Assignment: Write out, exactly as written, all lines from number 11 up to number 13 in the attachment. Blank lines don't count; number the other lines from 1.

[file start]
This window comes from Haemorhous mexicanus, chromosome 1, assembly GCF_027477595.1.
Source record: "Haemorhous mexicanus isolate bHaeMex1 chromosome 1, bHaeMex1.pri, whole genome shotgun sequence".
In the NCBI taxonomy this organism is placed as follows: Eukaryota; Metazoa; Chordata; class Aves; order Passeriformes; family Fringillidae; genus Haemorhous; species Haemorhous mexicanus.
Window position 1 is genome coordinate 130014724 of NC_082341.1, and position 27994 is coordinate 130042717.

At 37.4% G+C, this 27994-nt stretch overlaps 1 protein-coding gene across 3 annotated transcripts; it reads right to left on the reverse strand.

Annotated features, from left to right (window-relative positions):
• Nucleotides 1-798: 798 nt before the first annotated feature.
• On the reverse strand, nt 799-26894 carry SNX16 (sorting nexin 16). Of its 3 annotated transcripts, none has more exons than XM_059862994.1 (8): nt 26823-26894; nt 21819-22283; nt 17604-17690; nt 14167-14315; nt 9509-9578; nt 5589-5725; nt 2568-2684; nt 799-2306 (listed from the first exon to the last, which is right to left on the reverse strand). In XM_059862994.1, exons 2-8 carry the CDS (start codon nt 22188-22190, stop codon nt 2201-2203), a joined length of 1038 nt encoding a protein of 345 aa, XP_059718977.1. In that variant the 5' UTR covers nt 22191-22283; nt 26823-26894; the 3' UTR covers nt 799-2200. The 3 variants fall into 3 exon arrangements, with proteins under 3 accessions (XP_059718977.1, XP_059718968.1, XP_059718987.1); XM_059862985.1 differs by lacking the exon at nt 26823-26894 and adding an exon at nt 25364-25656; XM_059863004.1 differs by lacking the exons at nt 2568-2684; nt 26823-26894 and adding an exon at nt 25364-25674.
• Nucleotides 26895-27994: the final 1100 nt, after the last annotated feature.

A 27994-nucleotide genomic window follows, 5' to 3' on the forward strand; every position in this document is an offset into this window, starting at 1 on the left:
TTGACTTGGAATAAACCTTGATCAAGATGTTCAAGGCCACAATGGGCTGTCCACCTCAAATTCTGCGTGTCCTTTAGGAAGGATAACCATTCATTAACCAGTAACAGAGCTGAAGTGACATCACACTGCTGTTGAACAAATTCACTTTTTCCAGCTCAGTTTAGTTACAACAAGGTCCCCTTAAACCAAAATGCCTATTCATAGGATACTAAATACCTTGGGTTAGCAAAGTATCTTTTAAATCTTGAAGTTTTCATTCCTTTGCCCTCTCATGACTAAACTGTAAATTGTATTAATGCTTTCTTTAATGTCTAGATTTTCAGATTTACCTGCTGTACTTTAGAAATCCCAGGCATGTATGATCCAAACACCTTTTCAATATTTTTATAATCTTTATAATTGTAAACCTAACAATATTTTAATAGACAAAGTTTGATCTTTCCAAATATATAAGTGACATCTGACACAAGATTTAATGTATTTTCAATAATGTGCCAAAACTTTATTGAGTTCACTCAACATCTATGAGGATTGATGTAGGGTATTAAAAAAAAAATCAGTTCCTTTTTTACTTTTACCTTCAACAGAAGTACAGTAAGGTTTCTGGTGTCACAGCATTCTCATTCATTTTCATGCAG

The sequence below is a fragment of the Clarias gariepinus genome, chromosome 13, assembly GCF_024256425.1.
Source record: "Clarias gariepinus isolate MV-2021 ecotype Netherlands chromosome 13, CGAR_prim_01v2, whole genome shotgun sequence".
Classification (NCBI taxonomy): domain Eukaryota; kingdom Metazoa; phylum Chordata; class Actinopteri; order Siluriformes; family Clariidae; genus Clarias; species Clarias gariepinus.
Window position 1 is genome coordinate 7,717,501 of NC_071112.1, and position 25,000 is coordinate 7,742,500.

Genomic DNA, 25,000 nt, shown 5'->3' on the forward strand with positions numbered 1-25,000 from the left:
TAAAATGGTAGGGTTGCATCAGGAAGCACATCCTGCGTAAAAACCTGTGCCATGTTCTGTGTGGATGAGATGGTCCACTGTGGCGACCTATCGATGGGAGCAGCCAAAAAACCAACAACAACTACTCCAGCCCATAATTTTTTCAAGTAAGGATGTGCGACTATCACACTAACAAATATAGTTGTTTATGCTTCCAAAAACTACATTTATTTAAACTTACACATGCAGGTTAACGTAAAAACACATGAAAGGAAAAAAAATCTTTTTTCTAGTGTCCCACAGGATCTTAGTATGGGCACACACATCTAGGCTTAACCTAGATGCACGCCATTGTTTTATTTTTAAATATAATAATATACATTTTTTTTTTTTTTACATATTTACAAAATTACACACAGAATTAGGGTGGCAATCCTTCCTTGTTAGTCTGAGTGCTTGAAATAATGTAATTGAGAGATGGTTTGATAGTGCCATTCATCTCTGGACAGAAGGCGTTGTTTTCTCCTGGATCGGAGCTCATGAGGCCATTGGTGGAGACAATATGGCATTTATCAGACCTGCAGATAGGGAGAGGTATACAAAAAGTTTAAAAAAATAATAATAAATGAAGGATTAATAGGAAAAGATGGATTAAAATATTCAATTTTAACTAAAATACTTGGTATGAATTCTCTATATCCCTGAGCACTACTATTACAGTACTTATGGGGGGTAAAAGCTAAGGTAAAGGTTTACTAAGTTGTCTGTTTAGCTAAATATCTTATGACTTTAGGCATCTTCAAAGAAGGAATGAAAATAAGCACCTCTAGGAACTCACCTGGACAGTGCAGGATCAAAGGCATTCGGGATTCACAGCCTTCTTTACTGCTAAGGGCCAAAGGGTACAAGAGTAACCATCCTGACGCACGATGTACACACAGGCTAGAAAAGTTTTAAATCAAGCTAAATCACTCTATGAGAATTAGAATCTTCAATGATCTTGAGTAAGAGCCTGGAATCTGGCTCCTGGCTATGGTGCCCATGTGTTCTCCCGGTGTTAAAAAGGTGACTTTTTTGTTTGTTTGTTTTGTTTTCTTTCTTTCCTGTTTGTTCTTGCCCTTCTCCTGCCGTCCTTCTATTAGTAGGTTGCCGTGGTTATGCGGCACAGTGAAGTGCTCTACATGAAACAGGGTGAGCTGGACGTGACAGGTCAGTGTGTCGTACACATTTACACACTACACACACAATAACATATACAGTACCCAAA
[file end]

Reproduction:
TTGACTTGGAATAAACCTTGATCAAGATGTTCAAGGCCACAATGGGCTGTCCACCTCAAATTCTGCGTGTCCTTTAGGAAGGATAACCATTCATTAACCAGTAACAGAGCTGAAGTGACATCACACTGCTGTTGAACAAATTCACTTTTTCCAGCTCAGTTTAGTTACAACAAGGTCCCCTTAAACCAAAATGCCTATTCATAGGATACTAAATACCTTGGGTTAGCAAAGTATCTTTTAAATCTTGAAGTTTTCATTCCTTTGCCCTCTCATGACTAAACTGTAAATTGTATTAATGCTTTCTTTAATGTCTAGATTTTCAGATTTACCTGCTGTACTTTAGAAATCCCAGGCATGTATGATCCAAACACCTTTTCAATATTTTTATAATCTTTATAATTGTAAACCTAACAATATTTTAATAGACAAAGTTTGATCTTTCCAAATATATAAGTGACATCTGACACAAGATTTAATGTATTTTCAATAATGTGCCAAAACTTTATTGAGTTCACTCAACATCTATGAGGATTGATGTAGGGTATTAAAAAAAAAATCAGTTCCTTTTTTACTTTTACCTTCAACAGAAGTACAGTAAGGTTTCTGGTGTCACAGCATTCTCATTCATTTTCATGCAG

The sequence below is a fragment of the Clarias gariepinus genome, chromosome 13, assembly GCF_024256425.1.
Source record: "Clarias gariepinus isolate MV-2021 ecotype Netherlands chromosome 13, CGAR_prim_01v2, whole genome shotgun sequence".